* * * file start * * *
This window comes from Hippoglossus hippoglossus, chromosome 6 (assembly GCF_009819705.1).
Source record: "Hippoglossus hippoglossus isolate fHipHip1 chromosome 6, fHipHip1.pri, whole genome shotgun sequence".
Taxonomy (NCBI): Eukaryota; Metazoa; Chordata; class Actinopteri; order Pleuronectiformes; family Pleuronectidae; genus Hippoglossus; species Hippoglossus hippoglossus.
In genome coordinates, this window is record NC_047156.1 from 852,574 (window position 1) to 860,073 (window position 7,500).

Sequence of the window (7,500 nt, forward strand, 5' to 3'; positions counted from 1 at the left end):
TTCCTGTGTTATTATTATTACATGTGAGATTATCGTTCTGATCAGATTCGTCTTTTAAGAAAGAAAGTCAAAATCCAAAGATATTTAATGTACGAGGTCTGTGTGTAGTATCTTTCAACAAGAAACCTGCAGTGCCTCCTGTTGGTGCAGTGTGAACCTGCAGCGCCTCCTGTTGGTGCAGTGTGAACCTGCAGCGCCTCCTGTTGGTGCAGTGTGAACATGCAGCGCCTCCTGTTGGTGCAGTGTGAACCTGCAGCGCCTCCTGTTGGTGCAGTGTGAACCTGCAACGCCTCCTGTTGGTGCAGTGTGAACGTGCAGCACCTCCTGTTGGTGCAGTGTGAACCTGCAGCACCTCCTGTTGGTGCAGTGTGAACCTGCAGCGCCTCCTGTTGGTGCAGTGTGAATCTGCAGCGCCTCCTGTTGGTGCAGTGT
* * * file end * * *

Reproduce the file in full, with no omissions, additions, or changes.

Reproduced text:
This window comes from Hippoglossus hippoglossus, chromosome 6 (assembly GCF_009819705.1).
Source record: "Hippoglossus hippoglossus isolate fHipHip1 chromosome 6, fHipHip1.pri, whole genome shotgun sequence".
Taxonomy (NCBI): Eukaryota; Metazoa; Chordata; class Actinopteri; order Pleuronectiformes; family Pleuronectidae; genus Hippoglossus; species Hippoglossus hippoglossus.
In genome coordinates, this window is record NC_047156.1 from 852,574 (window position 1) to 860,073 (window position 7,500).

Sequence of the window (7,500 nt, forward strand, 5' to 3'; positions counted from 1 at the left end):
TTCCTGTGTTATTATTATTACATGTGAGATTATCGTTCTGATCAGATTCGTCTTTTAAGAAAGAAAGTCAAAATCCAAAGATATTTAATGTACGAGGTCTGTGTGTAGTATCTTTCAACAAGAAACCTGCAGTGCCTCCTGTTGGTGCAGTGTGAACCTGCAGCGCCTCCTGTTGGTGCAGTGTGAACCTGCAGCGCCTCCTGTTGGTGCAGTGTGAACATGCAGCGCCTCCTGTTGGTGCAGTGTGAACCTGCAGCGCCTCCTGTTGGTGCAGTGTGAACCTGCAACGCCTCCTGTTGGTGCAGTGTGAACGTGCAGCACCTCCTGTTGGTGCAGTGTGAACCTGCAGCACCTCCTGTTGGTGCAGTGTGAACCTGCAGCGCCTCCTGTTGGTGCAGTGTGAATCTGCAGCGCCTCCTGTTGGTGCAGTGT